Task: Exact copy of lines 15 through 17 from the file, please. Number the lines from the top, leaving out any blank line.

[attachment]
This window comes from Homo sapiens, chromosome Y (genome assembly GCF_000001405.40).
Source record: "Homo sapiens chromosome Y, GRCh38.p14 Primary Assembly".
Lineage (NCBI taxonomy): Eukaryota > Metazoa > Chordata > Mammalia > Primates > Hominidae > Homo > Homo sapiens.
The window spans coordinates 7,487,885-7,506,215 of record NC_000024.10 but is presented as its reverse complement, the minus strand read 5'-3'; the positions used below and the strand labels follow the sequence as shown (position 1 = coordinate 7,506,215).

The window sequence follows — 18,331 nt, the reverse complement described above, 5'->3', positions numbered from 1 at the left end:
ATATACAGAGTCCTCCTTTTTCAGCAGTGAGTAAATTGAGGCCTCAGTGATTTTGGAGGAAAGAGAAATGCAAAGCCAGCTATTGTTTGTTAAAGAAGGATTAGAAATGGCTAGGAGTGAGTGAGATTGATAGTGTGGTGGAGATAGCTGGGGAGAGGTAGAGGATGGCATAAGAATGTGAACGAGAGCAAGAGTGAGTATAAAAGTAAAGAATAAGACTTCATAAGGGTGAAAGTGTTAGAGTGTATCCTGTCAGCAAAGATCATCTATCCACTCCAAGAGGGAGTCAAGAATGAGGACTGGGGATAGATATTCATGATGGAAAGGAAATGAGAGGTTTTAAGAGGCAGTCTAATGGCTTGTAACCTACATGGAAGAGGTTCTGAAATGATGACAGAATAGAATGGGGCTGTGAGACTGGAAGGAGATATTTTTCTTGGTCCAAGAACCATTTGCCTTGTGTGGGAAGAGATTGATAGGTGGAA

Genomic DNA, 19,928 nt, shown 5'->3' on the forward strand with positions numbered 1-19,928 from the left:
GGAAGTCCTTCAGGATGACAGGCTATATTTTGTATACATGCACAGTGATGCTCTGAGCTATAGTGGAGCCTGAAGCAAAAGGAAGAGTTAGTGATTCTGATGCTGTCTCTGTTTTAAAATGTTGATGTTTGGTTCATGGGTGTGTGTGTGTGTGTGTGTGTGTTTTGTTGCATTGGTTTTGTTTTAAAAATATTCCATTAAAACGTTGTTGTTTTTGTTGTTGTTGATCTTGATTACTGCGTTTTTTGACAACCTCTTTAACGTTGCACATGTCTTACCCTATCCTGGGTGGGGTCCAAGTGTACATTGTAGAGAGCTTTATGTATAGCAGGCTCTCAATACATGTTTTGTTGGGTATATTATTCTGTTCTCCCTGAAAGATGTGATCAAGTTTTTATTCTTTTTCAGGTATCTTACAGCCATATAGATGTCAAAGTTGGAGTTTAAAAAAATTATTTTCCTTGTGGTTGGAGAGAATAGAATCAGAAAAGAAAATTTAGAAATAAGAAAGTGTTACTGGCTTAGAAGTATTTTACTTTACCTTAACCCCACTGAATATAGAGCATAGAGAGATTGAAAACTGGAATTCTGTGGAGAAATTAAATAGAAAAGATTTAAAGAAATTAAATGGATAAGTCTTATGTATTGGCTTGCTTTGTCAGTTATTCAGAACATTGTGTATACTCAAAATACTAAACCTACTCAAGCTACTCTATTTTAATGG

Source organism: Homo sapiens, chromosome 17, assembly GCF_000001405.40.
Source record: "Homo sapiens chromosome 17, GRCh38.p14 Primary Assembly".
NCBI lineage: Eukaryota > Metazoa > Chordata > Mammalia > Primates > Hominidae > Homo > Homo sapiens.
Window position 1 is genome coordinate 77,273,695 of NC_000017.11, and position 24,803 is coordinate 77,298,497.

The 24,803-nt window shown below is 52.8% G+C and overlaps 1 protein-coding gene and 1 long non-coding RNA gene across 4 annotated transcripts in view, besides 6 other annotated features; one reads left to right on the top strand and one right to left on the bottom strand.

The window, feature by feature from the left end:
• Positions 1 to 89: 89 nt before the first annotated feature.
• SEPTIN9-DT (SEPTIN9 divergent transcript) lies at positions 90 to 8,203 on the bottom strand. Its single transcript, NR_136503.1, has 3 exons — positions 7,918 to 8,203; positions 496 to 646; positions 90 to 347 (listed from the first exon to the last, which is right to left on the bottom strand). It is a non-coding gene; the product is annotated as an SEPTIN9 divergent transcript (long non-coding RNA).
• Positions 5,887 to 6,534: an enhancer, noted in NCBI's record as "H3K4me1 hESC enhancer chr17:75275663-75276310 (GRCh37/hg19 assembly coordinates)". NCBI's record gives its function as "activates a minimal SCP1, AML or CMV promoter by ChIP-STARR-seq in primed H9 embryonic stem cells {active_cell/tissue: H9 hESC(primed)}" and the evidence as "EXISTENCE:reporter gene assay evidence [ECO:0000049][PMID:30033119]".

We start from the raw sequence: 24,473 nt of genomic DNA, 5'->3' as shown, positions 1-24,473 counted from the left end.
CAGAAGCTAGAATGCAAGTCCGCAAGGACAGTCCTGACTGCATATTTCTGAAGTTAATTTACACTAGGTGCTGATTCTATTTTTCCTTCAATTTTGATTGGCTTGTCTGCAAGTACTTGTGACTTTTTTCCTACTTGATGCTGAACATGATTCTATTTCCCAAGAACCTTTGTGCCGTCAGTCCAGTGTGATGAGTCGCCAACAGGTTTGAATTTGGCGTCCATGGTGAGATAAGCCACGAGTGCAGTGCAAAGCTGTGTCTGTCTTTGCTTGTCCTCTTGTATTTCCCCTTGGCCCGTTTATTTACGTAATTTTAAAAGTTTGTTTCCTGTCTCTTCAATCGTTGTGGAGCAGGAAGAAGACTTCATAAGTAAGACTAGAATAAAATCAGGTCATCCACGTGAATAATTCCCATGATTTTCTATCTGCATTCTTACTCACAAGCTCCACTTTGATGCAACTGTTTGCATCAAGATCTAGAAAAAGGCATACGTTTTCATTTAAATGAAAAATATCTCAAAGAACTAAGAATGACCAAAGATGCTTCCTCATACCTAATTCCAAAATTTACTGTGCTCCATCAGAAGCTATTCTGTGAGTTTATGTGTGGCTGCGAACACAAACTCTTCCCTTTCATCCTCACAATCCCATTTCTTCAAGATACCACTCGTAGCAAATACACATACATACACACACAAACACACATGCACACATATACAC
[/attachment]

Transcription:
• Positions 1 to 89: 89 nt before the first annotated feature.
• SEPTIN9-DT (SEPTIN9 divergent transcript) lies at positions 90 to 8,203 on the bottom strand. Its single transcript, NR_136503.1, has 3 exons — positions 7,918 to 8,203; positions 496 to 646; positions 90 to 347 (listed from the first exon to the last, which is right to left on the bottom strand). It is a non-coding gene; the product is annotated as an SEPTIN9 divergent transcript (long non-coding RNA).
• Positions 5,887 to 6,534: an enhancer, noted in NCBI's record as "H3K4me1 hESC enhancer chr17:75275663-75276310 (GRCh37/hg19 assembly coordinates)". NCBI's record gives its function as "activates a minimal SCP1, AML or CMV promoter by ChIP-STARR-seq in primed H9 embryonic stem cells {active_cell/tissue: H9 hESC(primed)}" and the evidence as "EXISTENCE:reporter gene assay evidence [ECO:0000049][PMID:30033119]".